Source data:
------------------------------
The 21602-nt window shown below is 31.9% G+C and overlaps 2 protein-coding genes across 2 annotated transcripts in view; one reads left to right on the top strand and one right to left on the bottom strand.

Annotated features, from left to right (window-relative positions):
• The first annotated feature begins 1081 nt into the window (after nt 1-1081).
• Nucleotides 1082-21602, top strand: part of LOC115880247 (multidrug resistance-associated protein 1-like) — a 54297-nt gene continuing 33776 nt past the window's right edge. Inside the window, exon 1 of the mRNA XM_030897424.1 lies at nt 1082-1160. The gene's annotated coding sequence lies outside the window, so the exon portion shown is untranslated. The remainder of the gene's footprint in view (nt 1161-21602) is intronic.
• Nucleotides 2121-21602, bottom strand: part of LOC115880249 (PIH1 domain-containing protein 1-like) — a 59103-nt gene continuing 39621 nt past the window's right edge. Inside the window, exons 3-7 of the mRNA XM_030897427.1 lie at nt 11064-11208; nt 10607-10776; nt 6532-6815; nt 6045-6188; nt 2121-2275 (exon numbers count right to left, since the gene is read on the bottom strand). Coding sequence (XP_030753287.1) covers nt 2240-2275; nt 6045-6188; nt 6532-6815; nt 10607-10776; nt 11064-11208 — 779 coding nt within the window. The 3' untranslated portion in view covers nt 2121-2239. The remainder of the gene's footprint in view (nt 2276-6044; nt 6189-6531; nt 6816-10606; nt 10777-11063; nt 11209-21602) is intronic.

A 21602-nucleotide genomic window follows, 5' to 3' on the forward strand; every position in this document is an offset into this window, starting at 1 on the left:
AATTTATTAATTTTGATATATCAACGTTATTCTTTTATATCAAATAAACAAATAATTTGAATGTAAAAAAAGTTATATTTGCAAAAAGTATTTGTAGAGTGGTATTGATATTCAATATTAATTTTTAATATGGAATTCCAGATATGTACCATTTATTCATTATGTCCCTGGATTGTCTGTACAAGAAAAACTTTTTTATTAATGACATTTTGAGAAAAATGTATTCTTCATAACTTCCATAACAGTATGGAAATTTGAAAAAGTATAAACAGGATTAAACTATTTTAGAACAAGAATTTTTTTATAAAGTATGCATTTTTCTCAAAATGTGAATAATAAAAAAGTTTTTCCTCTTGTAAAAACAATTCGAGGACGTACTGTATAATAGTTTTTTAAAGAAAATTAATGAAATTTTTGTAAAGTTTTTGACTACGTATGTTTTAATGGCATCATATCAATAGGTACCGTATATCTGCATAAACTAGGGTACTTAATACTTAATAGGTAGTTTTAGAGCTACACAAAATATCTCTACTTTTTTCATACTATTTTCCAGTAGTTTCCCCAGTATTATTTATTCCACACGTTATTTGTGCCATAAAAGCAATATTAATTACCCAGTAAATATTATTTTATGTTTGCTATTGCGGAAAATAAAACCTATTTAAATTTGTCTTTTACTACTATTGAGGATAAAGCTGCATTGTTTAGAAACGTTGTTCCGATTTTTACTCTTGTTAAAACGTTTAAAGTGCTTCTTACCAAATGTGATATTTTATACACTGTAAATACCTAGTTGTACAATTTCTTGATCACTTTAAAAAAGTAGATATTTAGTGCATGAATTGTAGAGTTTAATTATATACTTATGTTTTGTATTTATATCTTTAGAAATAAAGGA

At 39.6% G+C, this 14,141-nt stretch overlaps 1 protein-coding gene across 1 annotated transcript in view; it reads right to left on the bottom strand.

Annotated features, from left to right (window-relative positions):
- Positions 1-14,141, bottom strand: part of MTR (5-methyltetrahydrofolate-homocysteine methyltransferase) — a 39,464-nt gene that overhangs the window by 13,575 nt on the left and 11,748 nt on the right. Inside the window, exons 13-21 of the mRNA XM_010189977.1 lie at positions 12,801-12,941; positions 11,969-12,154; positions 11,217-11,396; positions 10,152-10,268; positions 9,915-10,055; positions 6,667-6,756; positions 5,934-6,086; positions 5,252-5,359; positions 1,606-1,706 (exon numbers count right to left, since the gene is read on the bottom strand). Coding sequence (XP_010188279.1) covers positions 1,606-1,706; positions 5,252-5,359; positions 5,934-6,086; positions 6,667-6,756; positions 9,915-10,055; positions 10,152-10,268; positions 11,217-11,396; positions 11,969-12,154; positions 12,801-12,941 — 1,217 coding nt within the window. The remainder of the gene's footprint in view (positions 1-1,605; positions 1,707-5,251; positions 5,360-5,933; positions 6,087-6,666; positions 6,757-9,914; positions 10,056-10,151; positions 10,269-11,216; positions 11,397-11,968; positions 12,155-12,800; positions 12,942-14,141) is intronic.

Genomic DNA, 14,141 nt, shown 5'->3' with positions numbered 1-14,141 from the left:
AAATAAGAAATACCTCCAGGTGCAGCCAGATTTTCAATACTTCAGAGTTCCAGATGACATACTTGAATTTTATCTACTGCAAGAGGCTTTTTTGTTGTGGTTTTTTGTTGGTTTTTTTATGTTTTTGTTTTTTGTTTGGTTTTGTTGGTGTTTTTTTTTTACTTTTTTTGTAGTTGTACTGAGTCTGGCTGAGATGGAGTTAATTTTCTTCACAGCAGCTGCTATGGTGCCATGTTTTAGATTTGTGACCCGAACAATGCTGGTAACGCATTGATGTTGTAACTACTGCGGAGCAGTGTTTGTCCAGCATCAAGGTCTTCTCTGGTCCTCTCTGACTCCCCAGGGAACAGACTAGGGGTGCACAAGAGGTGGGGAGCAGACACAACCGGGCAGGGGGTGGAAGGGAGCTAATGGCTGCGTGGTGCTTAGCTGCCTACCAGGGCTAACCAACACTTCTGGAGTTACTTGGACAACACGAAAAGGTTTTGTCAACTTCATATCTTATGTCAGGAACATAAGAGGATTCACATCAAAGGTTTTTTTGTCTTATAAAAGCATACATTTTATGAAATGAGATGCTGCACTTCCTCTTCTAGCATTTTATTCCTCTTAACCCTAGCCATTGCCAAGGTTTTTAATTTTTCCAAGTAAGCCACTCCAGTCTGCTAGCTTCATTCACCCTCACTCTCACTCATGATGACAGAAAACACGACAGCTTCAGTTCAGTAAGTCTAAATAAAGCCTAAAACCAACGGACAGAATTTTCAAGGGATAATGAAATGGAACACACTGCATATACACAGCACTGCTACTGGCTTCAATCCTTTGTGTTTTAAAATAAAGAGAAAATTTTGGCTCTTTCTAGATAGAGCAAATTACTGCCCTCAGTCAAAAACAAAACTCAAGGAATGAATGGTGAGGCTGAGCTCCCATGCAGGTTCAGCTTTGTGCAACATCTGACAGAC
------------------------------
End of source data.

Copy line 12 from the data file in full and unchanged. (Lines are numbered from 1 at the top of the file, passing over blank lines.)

AAATAAGAAATACCTCCAGGTGCAGCCAGATTTTCAATACTTCAGAGTTCCAGATGACATACTTGAATTTTATCTACTGCAAGAGGCTTTTTTGTTGTGGTTTTTTGTTGGTTTTTTTATGTTTTTGTTTTTTGTTTGGTTTTGTTGGTGTTTTTTTTTTACTTTTTTTGTAGTTGTACTGAGTCTGGCTGAGATGGAGTTAATTTTCTTCACAGCAGCTGCTATGGTGCCATGTTTTAGATTTGTGACCCGAACAATGCTGGTAACGCATTGATGTTGTAACTACTGCGGAGCAGTGTTTGTCCAGCATCAAGGTCTTCTCTGGTCCTCTCTGACTCCCCAGGGAACAGACTAGGGGTGCACAAGAGGTGGGGAGCAGACACAACCGGGCAGGGGGTGGAAGGGAGCTAATGGCTGCGTGGTGCTTAGCTGCCTACCAGGGCTAACCAACACTTCTGGAGTTACTTGGACAACACGAAAAGGTTTTGTCAACTTCATATCTTATGTCAGGAACATAAGAGGATTCACATCAAAGGTTTTTTTGTCTTATAAAAGCATACATTTTATGAAATGAGATGCTGCACTTCCTCTTCTAGCATTTTATTCCTCTTAACCCTAGCCATTGCCAAGGTTTTTAATTTTTCCAAGTAAGCCACTCCAGTCTGCTAGCTTCATTCACCCTCACTCTCACTCATGATGACAGAAAACACGACAGCTTCAGTTCAGTAAGTCTAAATAAAGCCTAAAACCAACGGACAGAATTTTCAAGGGATAATGAAATGGAACACACTGCATATACACAGCACTGCTACTGGCTTCAATCCTTTGTGTTTTAAAATAAAGAGAAAATTTTGGCTCTTTCTAGATAGAGCAAATTACTGCCCTCAGTCAAAAACAAAACTCAAGGAATGAATGGTGAGGCTGAGCTCCCATGCAGGTTCAGCTTTGTGCAACATCTGACAGAC